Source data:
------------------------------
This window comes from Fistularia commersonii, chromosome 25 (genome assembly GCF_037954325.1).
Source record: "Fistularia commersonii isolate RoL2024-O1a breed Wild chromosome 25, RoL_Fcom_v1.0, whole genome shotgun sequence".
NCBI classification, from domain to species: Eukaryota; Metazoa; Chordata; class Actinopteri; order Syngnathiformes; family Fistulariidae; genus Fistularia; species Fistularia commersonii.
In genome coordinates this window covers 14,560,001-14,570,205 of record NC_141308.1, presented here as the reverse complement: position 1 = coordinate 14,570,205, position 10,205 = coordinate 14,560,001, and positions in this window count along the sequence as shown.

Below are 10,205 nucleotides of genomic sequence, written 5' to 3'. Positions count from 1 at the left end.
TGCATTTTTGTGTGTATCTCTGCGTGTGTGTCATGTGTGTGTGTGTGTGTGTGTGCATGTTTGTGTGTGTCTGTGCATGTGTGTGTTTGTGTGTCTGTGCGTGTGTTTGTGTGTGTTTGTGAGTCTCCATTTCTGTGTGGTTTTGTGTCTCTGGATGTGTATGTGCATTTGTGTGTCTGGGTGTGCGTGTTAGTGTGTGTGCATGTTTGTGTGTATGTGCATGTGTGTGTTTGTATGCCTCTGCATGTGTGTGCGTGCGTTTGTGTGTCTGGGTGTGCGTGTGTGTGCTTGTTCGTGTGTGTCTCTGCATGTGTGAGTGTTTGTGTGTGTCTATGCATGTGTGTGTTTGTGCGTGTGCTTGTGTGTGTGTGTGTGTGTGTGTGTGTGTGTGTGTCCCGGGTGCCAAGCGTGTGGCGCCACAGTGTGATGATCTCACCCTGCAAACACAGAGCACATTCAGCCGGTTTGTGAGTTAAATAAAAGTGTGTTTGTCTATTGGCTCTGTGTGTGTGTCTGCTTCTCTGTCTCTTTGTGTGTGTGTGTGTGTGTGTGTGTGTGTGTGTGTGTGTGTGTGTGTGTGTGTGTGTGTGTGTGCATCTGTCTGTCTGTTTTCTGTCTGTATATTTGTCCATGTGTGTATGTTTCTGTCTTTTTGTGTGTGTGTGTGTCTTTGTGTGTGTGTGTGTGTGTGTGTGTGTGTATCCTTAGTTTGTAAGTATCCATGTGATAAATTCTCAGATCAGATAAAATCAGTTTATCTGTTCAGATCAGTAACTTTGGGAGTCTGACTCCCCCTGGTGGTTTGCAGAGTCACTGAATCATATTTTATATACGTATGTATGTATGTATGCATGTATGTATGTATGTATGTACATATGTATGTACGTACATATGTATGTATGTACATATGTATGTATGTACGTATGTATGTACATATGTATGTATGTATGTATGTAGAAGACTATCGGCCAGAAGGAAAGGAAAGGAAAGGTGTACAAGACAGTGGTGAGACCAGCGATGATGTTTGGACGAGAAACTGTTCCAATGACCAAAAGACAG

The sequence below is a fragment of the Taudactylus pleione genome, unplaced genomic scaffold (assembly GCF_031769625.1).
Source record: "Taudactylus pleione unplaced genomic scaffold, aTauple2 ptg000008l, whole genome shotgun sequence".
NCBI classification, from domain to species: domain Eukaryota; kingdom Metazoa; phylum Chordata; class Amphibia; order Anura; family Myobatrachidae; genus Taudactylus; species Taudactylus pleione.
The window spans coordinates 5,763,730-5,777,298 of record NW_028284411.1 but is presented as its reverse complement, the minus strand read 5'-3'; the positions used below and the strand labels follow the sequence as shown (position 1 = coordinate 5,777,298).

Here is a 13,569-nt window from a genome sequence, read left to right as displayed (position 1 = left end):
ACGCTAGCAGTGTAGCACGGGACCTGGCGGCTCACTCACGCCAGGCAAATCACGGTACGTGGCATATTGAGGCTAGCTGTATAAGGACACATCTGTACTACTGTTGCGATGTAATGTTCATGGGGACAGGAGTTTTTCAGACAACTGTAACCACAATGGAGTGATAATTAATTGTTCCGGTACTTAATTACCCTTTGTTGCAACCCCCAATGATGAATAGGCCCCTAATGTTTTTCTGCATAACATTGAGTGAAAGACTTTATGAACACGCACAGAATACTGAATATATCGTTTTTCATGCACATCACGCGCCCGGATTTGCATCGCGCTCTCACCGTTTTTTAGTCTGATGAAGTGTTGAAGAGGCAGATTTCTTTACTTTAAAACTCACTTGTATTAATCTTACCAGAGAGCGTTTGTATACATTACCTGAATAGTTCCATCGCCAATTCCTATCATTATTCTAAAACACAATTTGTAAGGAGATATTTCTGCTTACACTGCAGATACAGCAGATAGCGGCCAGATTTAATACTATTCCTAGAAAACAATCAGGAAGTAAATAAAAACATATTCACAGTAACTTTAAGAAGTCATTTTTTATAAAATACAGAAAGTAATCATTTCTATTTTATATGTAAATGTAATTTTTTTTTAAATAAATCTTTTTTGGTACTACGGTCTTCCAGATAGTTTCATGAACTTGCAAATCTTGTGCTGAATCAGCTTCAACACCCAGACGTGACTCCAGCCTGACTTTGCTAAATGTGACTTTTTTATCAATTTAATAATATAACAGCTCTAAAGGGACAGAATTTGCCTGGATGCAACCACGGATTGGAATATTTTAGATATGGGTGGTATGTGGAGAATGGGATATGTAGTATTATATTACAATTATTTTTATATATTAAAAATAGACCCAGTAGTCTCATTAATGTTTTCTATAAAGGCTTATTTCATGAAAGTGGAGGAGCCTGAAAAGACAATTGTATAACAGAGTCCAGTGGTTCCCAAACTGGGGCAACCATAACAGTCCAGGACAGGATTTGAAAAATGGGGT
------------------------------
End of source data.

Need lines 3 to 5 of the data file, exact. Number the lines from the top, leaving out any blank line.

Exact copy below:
NCBI classification, from domain to species: Eukaryota; Metazoa; Chordata; class Actinopteri; order Syngnathiformes; family Fistulariidae; genus Fistularia; species Fistularia commersonii.
In genome coordinates this window covers 14,560,001-14,570,205 of record NC_141308.1, presented here as the reverse complement: position 1 = coordinate 14,570,205, position 10,205 = coordinate 14,560,001, and positions in this window count along the sequence as shown.

Below are 10,205 nucleotides of genomic sequence, written 5' to 3'. Positions count from 1 at the left end.